So you think the world’s investment outlook is looking volatile and you want to get into gold?
Well, you can by shares in a gold miner, or you can actually go and try and locate some physical bullion and store it in a vault.
There is another way, and it is becomingly increasingly popular, and that is to choose an Exchange Traded Fund (ETF) which tracks the price of gold.
The market for ETFs is booming in Australia as more and investors understand the advantages of this type of security: it is traded on the stock market so it has liquidity, and while it is an investment it tracks anything from a commodity price to the performance of the ASX200.
You might not be a big global investor with a New York broker waiting for your call, but at the same time an ETF traded on the ASX – purchased on any online trading platform – can give you exposure to some of the world’s biggest markets.
Around 180,000 Australian investors have put their money into ETFs, and the value of ETFs on the ASX is more than $17 billion. Around 7000 financial advisers have ETFs in their kitbag to offer their clients.
Some investors like ETFs because they are index investors – tracking an index over time.
But you don’t have to be an index investor to be into ETFs. Like the example of gold, you can make the same market calls as any large investor and use ETFs to balance your portfolio.
The chemical element Palladium, for example, is in demand to supply companies making catalytic converters in cars.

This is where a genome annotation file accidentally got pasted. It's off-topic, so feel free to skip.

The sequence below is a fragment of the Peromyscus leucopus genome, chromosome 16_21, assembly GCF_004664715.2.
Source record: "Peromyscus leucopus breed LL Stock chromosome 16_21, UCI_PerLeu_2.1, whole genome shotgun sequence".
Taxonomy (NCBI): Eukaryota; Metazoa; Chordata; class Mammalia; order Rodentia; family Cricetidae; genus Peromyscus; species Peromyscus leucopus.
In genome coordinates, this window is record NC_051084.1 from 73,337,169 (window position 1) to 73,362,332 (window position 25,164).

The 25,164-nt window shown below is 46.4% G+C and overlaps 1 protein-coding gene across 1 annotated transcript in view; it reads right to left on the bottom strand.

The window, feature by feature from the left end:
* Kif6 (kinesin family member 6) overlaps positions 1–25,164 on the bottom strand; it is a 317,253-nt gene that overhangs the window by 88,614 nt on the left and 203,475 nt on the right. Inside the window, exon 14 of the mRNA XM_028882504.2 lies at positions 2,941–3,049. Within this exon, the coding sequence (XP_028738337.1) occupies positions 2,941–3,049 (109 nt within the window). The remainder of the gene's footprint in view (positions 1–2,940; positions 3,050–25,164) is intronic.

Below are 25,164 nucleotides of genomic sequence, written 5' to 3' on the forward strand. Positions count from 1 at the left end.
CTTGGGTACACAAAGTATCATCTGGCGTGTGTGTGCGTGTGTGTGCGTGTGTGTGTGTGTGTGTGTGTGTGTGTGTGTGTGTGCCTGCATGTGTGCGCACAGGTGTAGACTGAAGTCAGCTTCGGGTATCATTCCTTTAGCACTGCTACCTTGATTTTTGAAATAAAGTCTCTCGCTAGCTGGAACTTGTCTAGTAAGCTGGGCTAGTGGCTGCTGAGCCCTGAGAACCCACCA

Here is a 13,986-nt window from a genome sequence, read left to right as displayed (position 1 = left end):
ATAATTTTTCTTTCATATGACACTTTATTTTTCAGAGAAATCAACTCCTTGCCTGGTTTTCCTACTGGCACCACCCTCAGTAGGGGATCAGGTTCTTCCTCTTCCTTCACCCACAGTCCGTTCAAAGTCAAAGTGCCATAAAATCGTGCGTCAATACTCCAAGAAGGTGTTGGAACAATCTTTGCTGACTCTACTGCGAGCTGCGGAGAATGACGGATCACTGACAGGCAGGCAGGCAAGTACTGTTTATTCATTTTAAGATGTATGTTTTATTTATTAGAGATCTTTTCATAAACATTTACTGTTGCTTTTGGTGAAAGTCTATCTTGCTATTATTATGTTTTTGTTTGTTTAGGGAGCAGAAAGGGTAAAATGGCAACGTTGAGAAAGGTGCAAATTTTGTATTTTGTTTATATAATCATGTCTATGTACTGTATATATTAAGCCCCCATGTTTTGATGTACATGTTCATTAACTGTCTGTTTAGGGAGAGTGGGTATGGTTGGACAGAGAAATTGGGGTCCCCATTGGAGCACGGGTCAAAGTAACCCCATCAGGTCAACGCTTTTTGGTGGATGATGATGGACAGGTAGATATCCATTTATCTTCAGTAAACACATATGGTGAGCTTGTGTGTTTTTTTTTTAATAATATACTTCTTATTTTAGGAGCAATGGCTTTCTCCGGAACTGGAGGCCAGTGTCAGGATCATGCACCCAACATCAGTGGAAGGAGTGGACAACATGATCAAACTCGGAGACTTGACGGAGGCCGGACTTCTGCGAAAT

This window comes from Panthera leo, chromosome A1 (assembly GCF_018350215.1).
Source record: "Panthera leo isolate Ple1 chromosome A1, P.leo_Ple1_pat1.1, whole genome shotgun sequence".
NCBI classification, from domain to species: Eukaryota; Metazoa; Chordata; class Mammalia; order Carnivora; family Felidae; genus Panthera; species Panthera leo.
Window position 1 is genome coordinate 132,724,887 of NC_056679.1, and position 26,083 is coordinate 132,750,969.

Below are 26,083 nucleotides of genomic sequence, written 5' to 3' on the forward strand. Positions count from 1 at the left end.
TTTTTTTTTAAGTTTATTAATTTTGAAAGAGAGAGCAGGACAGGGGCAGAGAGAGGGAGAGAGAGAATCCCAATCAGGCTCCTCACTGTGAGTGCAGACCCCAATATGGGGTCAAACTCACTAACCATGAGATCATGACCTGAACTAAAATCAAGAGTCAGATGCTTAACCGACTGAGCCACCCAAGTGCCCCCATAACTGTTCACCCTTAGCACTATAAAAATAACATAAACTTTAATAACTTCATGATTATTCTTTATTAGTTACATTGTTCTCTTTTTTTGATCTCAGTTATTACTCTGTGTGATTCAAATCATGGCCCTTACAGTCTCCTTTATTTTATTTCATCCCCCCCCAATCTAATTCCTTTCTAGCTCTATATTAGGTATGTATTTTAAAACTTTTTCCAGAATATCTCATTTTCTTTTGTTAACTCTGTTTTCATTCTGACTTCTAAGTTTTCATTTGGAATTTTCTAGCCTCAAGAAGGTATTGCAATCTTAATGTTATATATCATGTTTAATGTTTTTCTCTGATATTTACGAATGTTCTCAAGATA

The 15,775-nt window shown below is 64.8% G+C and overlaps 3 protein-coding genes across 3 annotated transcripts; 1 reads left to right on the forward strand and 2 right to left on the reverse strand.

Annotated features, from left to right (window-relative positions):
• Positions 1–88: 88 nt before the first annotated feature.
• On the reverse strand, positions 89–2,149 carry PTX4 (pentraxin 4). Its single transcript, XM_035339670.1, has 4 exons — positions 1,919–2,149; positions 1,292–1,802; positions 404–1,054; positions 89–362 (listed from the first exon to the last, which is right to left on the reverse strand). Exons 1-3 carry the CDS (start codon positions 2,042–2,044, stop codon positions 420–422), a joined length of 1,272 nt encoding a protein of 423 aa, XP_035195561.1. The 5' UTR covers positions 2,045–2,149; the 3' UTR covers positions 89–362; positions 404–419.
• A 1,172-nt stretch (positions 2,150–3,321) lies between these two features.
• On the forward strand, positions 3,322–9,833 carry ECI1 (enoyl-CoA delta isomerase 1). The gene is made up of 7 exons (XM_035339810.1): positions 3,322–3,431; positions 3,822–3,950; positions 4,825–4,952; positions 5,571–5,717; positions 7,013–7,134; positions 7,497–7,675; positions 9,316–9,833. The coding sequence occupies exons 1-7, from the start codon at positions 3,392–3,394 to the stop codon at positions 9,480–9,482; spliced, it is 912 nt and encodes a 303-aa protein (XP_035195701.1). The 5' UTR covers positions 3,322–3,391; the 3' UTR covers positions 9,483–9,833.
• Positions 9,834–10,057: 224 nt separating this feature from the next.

Short of actually purchasing palladium yourself and selling it to the car maker, there is a Palladium ETF on the market which tracks the price.
There are some caveats to consider. ETFs can go up and down and fluctuate like the price of any share.
Also, fees and taxes mean that the ETF may not be totally exact in tracking the investment or index they have chosen.
ETFs are not without their issues. As the ETF universe has expanded to a huge US$3.3 trillion worldwide, US regulators are looking at whether the rapid growth in ETFs – which now account for 30 percent of the value of all US shares traded – is creating market volatility.
In August 2015, US regulators temporarily suspended 1000 securities from trading when some ETFs sharply diverged from their net asset values, highlighting the inter-relationship between the ETFs and the underlying assets.
But in an investment world full of acronyms and abbreviations, ETFs are among the simplest, most accessible, and easy to understand.
Remember CDOs – Collateralised Debt Obligations? These were highly complex derivatives which barely anyone finally understood, and which prompted the collapse of Lehman’s investment bank and brought on the Global Financial Crisis.
An ETF is not a CDO, by any stretch of the imagination.
After careful consideration and research, and perhaps some sound advice, it could have a legitimate place in an investment portfolio.
For more information on ETFs and Managed Funds click here.